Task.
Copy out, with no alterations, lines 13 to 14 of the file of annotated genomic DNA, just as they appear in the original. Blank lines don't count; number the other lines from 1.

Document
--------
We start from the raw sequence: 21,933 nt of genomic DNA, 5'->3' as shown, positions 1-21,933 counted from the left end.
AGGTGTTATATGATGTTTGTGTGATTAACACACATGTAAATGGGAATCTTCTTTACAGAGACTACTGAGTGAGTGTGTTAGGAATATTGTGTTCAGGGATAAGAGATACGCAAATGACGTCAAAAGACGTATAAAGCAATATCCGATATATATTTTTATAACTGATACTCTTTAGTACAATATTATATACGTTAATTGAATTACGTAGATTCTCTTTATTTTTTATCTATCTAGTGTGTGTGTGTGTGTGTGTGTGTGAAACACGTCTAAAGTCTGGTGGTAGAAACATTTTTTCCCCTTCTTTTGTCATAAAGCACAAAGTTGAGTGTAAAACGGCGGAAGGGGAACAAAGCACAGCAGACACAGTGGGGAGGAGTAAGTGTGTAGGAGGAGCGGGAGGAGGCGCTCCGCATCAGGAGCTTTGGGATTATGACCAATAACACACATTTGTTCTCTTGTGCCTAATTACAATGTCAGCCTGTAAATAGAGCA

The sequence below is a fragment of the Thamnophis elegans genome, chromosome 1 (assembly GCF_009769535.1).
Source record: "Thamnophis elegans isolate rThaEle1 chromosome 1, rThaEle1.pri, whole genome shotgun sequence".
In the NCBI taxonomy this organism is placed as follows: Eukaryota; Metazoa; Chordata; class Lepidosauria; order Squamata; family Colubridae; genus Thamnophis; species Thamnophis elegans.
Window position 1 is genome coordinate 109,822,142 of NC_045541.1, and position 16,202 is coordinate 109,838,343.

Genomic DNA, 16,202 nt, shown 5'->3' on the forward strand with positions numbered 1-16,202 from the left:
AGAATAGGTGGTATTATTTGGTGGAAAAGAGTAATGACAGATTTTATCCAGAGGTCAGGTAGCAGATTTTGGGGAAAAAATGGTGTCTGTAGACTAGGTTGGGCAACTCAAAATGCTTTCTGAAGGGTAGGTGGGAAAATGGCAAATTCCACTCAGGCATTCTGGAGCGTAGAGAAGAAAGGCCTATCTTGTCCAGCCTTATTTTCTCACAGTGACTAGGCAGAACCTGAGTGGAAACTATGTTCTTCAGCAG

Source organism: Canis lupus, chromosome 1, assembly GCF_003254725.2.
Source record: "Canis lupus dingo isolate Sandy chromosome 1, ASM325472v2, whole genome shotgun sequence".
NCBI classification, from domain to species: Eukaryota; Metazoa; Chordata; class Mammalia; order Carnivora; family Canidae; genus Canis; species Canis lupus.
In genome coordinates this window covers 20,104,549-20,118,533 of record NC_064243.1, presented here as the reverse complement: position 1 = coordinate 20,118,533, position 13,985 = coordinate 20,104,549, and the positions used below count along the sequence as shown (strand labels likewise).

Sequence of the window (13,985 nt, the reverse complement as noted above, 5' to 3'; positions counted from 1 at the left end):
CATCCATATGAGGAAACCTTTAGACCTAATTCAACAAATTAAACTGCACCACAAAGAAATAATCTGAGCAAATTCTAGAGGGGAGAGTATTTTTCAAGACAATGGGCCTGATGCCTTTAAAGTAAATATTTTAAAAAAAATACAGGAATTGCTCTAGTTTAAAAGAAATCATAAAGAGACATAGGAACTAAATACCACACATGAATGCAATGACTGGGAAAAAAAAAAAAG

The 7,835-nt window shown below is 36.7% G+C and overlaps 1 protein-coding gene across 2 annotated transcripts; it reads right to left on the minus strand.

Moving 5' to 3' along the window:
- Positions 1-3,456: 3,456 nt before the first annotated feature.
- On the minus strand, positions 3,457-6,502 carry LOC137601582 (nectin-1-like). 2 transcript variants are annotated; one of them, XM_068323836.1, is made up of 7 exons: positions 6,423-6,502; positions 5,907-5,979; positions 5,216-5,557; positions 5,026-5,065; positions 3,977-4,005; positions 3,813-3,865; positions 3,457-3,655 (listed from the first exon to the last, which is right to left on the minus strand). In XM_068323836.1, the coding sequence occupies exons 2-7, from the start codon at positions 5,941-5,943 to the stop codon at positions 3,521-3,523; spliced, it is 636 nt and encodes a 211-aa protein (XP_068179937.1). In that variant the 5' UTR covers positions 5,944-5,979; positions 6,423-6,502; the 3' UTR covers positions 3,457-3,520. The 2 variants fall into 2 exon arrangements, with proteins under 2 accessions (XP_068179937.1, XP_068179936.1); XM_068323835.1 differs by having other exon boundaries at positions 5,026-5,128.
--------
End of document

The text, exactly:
Sequence of the window (13,985 nt, the reverse complement as noted above, 5' to 3'; positions counted from 1 at the left end):
CATCCATATGAGGAAACCTTTAGACCTAATTCAACAAATTAAACTGCACCACAAAGAAATAATCTGAGCAAATTCTAGAGGGGAGAGTATTTTTCAAGACAATGGGCCTGATGCCTTTAAAGTAAATATTTTAAAAAAAATACAGGAATTGCTCTAGTTTAAAAGAAATCATAAAGAGACATAGGAACTAAATACCACACATGAATGCAATGACTGGGAAAAAAAAAAAAG